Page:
# Voltage/Current Relation That I Having Problems With

1. Feb 8, 2012

### wirebiter

I know I knew this many years ago and I am sure the answer is simple but I would really appreciate the help.

Event That Brought Up The Question:
Working on a complany vehicle, there was a heater fan that would keep failing. As we troubleshot, we saw that system voltage was low (bad alternator) causing the fan to draw more current (possibly, at least this is what I was told and I seem to remember that this is in fact true).

If this is correct, my question is how?

In my head, I am thinking that the fans resistance (at least before being damaged) would have stayed the same...therfore with:

I = E/R

Resistance staying the same and system voltage droping, current would then drop and not overheat/damage the fan. But then, that doesn't fit the example.

If I look at it as having to maintain the same power, then:

P = I x E

To maintain the same power, and voltage decreases, then current must increase which does fit the above example.

But, then if current increases, resistance had to decrease (Im pretty sure that wouldnt have happened to the fan, again..at least not at first) OR, voltage had to increase, which does not fit the above example. (Using I = E / R again)

I know I am just missing a simple part or concept, or I am over nuking things, but if someone could clear this up for me I would appreciate it. (Hopefully I explained it well)

2. Feb 8, 2012

### sophiecentaur

It's not just the resistance of a motor that defines how much current it draws. When it spins, it produces a 'back emf' which limits the current when the motor is actually turning. Before the motor is up to speed, the current will be higher (maximum when the motor is stationary or stalled) However, normal operating current shouldn't go 'up' as the volts drop - all things being equal. Is it possible that there is a lot of friction somewhere? This could be overloading the motor, limiting the top speed, which induces less back emf so you may be getting a near-stall current. Bottom line is that I think the low volts may be a red herring.

3. Feb 8, 2012

### jim hardy

A heater fan in my day was a shunt-wound DC motor though they might be permanent magnet now.
Speed was controlled via resistance in series with the motor's field winding.
A DC motor has the property that the less the field the faster it wants to turn.
So the higer speed position had more resistance, just backward from what you'd expect.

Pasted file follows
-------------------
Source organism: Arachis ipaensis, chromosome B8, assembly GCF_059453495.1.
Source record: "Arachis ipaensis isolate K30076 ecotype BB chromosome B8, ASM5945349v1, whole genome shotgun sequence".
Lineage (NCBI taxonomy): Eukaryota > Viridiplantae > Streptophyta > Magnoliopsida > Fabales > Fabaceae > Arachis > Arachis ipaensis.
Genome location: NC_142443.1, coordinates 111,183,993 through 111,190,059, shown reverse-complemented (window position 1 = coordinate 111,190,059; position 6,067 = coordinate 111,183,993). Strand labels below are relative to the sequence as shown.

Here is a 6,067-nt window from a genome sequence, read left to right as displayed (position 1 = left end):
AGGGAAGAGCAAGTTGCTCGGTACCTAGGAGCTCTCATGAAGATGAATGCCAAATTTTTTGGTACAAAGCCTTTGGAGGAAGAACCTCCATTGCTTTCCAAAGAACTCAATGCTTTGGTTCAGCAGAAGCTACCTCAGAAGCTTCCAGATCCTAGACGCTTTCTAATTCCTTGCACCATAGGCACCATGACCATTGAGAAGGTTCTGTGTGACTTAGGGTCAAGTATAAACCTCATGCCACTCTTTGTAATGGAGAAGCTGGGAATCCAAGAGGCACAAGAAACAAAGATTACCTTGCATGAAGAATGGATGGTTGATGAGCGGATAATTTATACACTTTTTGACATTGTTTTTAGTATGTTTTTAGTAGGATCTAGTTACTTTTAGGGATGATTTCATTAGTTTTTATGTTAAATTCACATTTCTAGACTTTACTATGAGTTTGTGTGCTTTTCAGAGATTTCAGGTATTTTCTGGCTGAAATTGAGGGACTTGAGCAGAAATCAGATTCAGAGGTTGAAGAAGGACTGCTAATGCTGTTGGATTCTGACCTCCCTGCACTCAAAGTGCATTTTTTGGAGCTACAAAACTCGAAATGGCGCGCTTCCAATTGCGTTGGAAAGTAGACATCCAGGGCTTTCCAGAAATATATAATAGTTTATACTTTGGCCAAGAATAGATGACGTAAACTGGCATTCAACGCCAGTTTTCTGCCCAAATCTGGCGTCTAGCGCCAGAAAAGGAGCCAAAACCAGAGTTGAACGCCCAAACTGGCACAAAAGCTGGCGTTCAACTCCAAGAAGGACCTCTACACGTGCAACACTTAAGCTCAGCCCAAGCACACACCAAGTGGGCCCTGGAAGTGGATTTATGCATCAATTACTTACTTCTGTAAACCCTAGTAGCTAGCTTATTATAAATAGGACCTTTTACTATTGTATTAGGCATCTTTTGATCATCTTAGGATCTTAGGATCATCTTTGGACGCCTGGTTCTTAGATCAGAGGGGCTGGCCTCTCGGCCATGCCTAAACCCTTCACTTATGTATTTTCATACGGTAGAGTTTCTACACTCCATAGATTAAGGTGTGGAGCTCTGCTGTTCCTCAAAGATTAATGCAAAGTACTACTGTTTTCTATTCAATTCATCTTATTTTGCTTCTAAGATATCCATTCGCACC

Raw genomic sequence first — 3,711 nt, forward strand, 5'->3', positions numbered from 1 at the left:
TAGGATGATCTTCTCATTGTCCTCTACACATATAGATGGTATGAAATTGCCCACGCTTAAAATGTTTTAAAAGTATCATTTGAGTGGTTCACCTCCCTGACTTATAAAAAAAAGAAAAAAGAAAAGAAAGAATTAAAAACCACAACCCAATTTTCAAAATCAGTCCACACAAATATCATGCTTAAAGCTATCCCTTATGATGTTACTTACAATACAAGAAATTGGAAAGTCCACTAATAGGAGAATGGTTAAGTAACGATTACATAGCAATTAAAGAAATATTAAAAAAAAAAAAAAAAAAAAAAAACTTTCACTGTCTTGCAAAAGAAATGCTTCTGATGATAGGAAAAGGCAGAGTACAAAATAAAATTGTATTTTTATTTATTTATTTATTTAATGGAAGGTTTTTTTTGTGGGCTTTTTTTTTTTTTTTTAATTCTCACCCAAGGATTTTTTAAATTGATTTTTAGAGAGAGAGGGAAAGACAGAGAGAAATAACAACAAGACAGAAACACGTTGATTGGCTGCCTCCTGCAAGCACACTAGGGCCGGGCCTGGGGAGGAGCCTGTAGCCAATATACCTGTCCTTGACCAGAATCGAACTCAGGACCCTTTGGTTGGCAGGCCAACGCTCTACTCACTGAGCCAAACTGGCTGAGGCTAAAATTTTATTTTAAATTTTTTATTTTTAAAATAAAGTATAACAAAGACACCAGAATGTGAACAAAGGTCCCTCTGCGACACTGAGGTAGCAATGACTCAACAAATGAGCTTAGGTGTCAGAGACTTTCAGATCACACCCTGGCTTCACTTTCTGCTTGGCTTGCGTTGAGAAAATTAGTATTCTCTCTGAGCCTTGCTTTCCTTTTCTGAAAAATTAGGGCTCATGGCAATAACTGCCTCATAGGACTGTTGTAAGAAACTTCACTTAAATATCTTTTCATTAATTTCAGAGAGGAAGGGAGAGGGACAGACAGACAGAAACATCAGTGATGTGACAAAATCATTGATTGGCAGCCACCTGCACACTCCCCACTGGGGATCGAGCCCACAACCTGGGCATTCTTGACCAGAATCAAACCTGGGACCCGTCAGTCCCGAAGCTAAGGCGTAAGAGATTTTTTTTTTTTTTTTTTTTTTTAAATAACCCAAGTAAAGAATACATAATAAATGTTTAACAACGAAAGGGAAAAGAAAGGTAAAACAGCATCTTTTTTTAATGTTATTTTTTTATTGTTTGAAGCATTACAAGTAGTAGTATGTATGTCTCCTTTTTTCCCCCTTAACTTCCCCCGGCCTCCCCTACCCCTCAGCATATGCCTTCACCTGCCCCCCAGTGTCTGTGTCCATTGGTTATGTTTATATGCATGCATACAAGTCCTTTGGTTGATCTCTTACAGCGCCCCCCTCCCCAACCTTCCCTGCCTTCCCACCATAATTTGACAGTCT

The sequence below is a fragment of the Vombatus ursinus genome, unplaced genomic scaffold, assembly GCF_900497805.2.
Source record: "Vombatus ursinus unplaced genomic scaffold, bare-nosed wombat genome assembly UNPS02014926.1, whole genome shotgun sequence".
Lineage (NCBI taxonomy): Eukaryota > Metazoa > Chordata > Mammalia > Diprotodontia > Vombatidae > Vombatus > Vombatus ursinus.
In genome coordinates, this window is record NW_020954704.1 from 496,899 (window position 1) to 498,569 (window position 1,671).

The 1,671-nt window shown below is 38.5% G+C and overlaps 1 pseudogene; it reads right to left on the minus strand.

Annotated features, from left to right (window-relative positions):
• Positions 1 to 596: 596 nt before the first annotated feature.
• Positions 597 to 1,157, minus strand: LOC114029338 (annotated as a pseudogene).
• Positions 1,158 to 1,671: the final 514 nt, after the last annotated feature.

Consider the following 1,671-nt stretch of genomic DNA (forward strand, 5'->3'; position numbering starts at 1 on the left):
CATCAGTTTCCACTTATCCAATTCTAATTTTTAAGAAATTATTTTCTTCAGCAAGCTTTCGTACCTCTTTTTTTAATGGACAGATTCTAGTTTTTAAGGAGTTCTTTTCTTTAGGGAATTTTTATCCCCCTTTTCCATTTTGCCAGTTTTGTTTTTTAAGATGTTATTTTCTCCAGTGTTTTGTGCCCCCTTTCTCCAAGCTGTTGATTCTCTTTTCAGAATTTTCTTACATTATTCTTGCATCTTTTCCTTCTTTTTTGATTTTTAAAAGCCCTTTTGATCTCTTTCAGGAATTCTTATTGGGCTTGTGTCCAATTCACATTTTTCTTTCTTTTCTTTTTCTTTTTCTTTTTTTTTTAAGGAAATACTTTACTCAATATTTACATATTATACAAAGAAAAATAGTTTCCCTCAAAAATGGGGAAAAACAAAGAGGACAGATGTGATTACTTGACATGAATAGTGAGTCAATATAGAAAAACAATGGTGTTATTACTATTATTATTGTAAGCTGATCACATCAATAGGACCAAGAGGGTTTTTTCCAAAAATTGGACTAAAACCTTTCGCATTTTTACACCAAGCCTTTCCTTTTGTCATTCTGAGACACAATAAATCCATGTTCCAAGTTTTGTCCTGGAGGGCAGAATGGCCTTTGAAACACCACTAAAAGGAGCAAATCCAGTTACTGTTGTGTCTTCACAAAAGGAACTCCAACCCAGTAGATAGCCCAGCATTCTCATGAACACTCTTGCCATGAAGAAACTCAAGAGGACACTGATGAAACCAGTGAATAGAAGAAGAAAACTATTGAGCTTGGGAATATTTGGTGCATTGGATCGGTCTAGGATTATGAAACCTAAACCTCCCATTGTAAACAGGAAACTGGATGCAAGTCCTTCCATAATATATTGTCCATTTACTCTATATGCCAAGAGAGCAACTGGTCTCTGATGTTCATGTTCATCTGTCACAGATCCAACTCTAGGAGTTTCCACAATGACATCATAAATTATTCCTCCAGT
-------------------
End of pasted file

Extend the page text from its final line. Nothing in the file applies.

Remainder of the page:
IF a shunt wound motor loses its field current it will try to turn VERY fast and the armature current will go high as it accelerates.
If it has a fan blade connected to its shaft it will draw enormous current trying to overspeed that fan.

I suspect that was the root of your trouble.
If you still have the truck, look around heater fan speed switch for chrome wire in a spiral - that's the resistor in series with field. Usually there's two or three , one ofr each speeed. If one is broken the motor will either run away when selected to that switch position or blow its fuse (typically a 20A fuse).

I had an old Ford in which mice built a nest in air duct behind heater switch where those resistors were located.. One day i smelled smoke and embers came out the dashboard vents - they'd blocked airflow to the field resistors........heat plus fuel plus air, you know..

4. Feb 8, 2012

### sophiecentaur

Where would the force come from to make it turn? I don't understand. No magnetic field.

5. Feb 8, 2012

### jim hardy

residual magnetism can overspeed an unloaded motor.

a loaded motor with no field will pull very high armature current as it cannot make much counter emf on the meager residual field.

i will back up on 'overspeed the fan'

i shoulda said 'trying to to drive the fan'

indeed you wont make a lot of torque without a field.
current will be high, perhaps limited by resistance of armature and connecting wires.

Sorry for the mis-statement. i typed before completing thought process. thanks !!!

Last edited: Feb 8, 2012
6. Feb 8, 2012

### sophiecentaur

So the armature rotating in a low field won't produce as much back emf. That figures. Cheers - I must say, it read all wrong at first!

7. Feb 8, 2012

### jim hardy

thank you for the catch Mr Sophie.

i spoke up before finished chewing on the thought. I'd give myself a "wrong" on my inital post.

thanks again for catching it .

Cheers also !!

old jim

Last edited: Feb 8, 2012